Today we celebrate the Feast of the Baptism of the Lord which marks the end of the Christmas season. The theme of light endures, however, as we will soon celebrate the Feast of the Presentation of the Lord on February 2 as well as the greatest light of all—the Resurrection at Easter.
The Christmas season that now ends recapitulates, as a bad memory, the figure of Herod, a most cruel king and tyrant who not only slaughtered the holy innocents but killed members of his own family. Violence is an integral part of the Christmas story.
So too violence marred our Old Year’s in the middle of the Christmas season as four persons were killed and several wounded in downtown Port of Spain shootouts. Several innocent people were shot, and one died.
This carnage reminds us the Light came into the world amidst darkness and the darkness endures. As spiritual writer Fr Ron Rolheiser notes: “The incarnation does not promise heaven on earth. It promises heaven in heaven. Here, on earth, it promises us something else—God’s presence in our lives.” The violence does not take away the presence of God; it just masks it.
Amidst the violence, we must commit to higher values—communication over the cold shoulder; patience over hostility; anger management over rage; just relationships over self-interest and exploitation; and often, pain of children over pain of spouses.
If we teach our children to respond to anger with more anger, then we will have more of that random and reckless shooting of Old Year’s. We need to teach our children the importance of ‘time-out’. If parents practise it, children will emulate.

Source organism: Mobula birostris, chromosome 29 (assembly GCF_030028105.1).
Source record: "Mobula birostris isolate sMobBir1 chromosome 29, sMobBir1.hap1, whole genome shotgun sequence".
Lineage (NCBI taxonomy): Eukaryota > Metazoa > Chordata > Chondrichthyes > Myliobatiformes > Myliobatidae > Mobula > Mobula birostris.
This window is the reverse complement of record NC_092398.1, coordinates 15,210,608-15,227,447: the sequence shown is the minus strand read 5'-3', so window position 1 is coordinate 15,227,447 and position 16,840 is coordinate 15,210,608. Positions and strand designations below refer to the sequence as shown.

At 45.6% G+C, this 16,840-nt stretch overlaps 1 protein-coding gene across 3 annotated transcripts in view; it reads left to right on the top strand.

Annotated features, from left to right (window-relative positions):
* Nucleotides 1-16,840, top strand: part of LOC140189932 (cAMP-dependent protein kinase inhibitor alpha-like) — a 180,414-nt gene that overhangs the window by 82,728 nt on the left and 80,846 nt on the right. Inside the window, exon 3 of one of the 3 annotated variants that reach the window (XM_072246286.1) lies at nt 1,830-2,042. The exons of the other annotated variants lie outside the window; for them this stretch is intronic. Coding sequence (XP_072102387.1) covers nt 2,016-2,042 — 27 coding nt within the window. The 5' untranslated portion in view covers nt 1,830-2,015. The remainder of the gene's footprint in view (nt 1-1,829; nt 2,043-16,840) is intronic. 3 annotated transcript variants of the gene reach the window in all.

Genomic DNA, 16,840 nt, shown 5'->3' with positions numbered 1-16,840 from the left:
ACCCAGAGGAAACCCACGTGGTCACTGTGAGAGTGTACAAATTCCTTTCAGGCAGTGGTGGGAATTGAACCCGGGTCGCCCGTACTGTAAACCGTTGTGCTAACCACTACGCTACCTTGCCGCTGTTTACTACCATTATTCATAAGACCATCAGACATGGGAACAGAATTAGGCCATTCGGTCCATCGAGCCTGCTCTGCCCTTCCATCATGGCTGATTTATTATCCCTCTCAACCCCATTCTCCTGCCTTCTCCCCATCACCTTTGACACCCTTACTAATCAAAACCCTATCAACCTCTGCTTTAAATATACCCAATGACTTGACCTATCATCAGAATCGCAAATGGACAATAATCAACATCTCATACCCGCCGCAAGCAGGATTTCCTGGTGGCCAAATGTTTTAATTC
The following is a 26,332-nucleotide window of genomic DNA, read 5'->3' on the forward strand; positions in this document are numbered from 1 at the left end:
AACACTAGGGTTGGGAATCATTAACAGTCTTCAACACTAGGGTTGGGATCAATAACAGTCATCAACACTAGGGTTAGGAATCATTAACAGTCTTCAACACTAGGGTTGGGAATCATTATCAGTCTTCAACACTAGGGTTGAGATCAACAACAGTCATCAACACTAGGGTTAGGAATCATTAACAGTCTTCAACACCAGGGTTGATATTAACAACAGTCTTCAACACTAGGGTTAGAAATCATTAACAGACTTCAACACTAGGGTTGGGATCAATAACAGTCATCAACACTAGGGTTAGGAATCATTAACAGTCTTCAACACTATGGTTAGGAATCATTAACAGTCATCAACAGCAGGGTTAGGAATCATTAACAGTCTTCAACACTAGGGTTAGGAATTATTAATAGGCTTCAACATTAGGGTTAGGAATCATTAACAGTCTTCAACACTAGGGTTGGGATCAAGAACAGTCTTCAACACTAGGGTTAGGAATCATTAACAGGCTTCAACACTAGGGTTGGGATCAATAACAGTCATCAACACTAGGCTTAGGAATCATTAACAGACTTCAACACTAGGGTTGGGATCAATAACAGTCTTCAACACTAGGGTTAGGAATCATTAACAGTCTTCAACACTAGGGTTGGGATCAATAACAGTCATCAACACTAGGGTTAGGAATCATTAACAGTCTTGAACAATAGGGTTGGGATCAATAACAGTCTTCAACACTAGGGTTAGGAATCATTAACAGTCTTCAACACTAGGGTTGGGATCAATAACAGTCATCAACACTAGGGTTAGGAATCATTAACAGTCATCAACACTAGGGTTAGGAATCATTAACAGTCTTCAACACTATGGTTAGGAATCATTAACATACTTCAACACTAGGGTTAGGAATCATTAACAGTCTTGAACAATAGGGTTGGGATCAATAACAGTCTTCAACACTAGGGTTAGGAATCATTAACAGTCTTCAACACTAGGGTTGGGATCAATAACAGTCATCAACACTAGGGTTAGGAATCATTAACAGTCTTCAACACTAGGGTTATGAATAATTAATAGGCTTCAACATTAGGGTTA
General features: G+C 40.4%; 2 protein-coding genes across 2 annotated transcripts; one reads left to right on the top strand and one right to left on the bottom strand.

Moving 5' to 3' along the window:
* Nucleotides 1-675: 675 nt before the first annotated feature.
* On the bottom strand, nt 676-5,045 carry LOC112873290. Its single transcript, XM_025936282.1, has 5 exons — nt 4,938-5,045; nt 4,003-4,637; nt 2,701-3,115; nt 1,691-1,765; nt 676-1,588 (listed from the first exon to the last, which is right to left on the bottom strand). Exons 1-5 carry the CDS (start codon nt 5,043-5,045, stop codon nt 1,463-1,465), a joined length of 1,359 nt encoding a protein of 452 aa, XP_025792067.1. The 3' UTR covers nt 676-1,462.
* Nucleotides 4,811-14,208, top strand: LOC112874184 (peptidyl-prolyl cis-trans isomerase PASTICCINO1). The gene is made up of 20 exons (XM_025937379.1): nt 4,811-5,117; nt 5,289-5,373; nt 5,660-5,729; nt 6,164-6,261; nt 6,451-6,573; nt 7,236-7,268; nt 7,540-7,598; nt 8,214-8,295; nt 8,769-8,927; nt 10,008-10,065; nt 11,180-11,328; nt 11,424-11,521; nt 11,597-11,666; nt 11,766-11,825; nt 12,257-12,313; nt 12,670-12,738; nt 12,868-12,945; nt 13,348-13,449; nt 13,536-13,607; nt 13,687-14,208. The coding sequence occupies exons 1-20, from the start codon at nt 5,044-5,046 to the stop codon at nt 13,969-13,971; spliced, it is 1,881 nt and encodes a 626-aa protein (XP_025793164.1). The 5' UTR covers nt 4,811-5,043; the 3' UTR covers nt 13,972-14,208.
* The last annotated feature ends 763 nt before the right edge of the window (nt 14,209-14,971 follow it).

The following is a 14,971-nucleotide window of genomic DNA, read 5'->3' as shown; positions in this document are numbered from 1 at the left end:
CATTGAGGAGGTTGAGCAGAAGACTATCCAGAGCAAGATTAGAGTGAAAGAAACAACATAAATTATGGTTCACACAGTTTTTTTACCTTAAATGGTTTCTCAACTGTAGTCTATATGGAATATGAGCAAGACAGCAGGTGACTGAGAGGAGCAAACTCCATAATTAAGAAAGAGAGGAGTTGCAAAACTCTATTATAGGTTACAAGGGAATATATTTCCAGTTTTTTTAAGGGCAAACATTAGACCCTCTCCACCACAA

As the Church meditates on the flowing waters of the Jordan in which Jesus was baptised, we must let that water speak to us.
Water has a dual symbolism—negative and positive. Negative—the waters of life can engulf us, drown us, destroy us. Positive—the waters of life can cleanse us, heal us, refresh us. It all depends on how we respond.
The smaller part of life is the bad things that happen to us; the larger part of life is how we respond to these adversities. The Christian way of responding to adversity is what we call ‘grace’, which is the very life of Jesus in us. We must allow ourselves to be washed by grace.
There is need for a national washing as well. We must wash away the numbness to violence, the buried griefs and absence of closure. We must wash away our inability to grieve in the face of such widespread violence, and remember the fallen sons and daughters, innocent and guilty, many of them victims of educational failure and consequent unemployability. We need to cleanse the nation of the daily injustices that over time harden the soul.
With education as a key constructive tool, we must create in the national culture “step by step, a shared hope stronger than the desire for vengeance” (World Day of Peace Message, 2020).